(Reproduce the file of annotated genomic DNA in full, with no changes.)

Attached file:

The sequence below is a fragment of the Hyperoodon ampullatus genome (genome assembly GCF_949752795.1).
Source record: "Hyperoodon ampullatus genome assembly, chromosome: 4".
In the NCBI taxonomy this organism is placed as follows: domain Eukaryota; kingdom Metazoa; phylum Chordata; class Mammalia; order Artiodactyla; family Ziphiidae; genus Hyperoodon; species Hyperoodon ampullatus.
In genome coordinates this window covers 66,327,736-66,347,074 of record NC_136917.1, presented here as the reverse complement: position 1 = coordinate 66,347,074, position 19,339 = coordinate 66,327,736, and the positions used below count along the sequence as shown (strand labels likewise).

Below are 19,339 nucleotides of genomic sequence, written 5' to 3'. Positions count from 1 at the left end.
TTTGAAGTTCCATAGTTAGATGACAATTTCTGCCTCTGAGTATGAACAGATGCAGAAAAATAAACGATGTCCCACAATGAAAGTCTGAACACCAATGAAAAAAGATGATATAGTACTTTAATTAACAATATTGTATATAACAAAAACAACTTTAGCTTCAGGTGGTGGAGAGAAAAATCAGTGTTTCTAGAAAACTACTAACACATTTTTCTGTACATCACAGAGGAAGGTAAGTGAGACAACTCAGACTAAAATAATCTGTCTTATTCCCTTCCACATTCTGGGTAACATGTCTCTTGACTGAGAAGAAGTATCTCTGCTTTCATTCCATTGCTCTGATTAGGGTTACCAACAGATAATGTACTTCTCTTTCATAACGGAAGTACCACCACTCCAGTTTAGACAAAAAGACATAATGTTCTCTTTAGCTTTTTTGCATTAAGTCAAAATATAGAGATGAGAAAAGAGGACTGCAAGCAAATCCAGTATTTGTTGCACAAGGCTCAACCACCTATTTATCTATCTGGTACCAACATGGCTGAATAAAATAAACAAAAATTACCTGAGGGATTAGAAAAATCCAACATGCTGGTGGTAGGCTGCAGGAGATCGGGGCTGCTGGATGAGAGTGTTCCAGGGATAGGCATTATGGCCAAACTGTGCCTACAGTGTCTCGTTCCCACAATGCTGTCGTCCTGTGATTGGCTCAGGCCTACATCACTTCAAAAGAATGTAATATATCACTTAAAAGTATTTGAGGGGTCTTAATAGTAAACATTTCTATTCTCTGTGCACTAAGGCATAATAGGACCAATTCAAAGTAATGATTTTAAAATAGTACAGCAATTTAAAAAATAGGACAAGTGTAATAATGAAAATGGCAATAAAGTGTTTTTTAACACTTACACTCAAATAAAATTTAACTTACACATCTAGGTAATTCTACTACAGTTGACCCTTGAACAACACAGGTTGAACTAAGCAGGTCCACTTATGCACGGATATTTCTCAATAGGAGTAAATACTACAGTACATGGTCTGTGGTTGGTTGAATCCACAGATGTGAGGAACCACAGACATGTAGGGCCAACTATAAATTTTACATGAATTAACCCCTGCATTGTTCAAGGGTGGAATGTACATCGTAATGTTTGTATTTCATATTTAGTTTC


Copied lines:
The sequence below is a fragment of the Hyperoodon ampullatus genome (genome assembly GCF_949752795.1).
Source record: "Hyperoodon ampullatus genome assembly, chromosome: 4".
In the NCBI taxonomy this organism is placed as follows: domain Eukaryota; kingdom Metazoa; phylum Chordata; class Mammalia; order Artiodactyla; family Ziphiidae; genus Hyperoodon; species Hyperoodon ampullatus.
In genome coordinates this window covers 66,327,736-66,347,074 of record NC_136917.1, presented here as the reverse complement: position 1 = coordinate 66,347,074, position 19,339 = coordinate 66,327,736, and the positions used below count along the sequence as shown (strand labels likewise).

Below are 19,339 nucleotides of genomic sequence, written 5' to 3'. Positions count from 1 at the left end.
TTTGAAGTTCCATAGTTAGATGACAATTTCTGCCTCTGAGTATGAACAGATGCAGAAAAATAAACGATGTCCCACAATGAAAGTCTGAACACCAATGAAAAAAGATGATATAGTACTTTAATTAACAATATTGTATATAACAAAAACAACTTTAGCTTCAGGTGGTGGAGAGAAAAATCAGTGTTTCTAGAAAACTACTAACACATTTTTCTGTACATCACAGAGGAAGGTAAGTGAGACAACTCAGACTAAAATAATCTGTCTTATTCCCTTCCACATTCTGGGTAACATGTCTCTTGACTGAGAAGAAGTATCTCTGCTTTCATTCCATTGCTCTGATTAGGGTTACCAACAGATAATGTACTTCTCTTTCATAACGGAAGTACCACCACTCCAGTTTAGACAAAAAGACATAATGTTCTCTTTAGCTTTTTTGCATTAAGTCAAAATATAGAGATGAGAAAAGAGGACTGCAAGCAAATCCAGTATTTGTTGCACAAGGCTCAACCACCTATTTATCTATCTGGTACCAACATGGCTGAATAAAATAAACAAAAATTACCTGAGGGATTAGAAAAATCCAACATGCTGGTGGTAGGCTGCAGGAGATCGGGGCTGCTGGATGAGAGTGTTCCAGGGATAGGCATTATGGCCAAACTGTGCCTACAGTGTCTCGTTCCCACAATGCTGTCGTCCTGTGATTGGCTCAGGCCTACATCACTTCAAAAGAATGTAATATATCACTTAAAAGTATTTGAGGGGTCTTAATAGTAAACATTTCTATTCTCTGTGCACTAAGGCATAATAGGACCAATTCAAAGTAATGATTTTAAAATAGTACAGCAATTTAAAAAATAGGACAAGTGTAATAATGAAAATGGCAATAAAGTGTTTTTTAACACTTACACTCAAATAAAATTTAACTTACACATCTAGGTAATTCTACTACAGTTGACCCTTGAACAACACAGGTTGAACTAAGCAGGTCCACTTATGCACGGATATTTCTCAATAGGAGTAAATACTACAGTACATGGTCTGTGGTTGGTTGAATCCACAGATGTGAGGAACCACAGACATGTAGGGCCAACTATAAATTTTACATGAATTAACCCCTGCATTGTTCAAGGGTGGAATGTACATCGTAATGTTTGTATTTCATATTTAGTTTC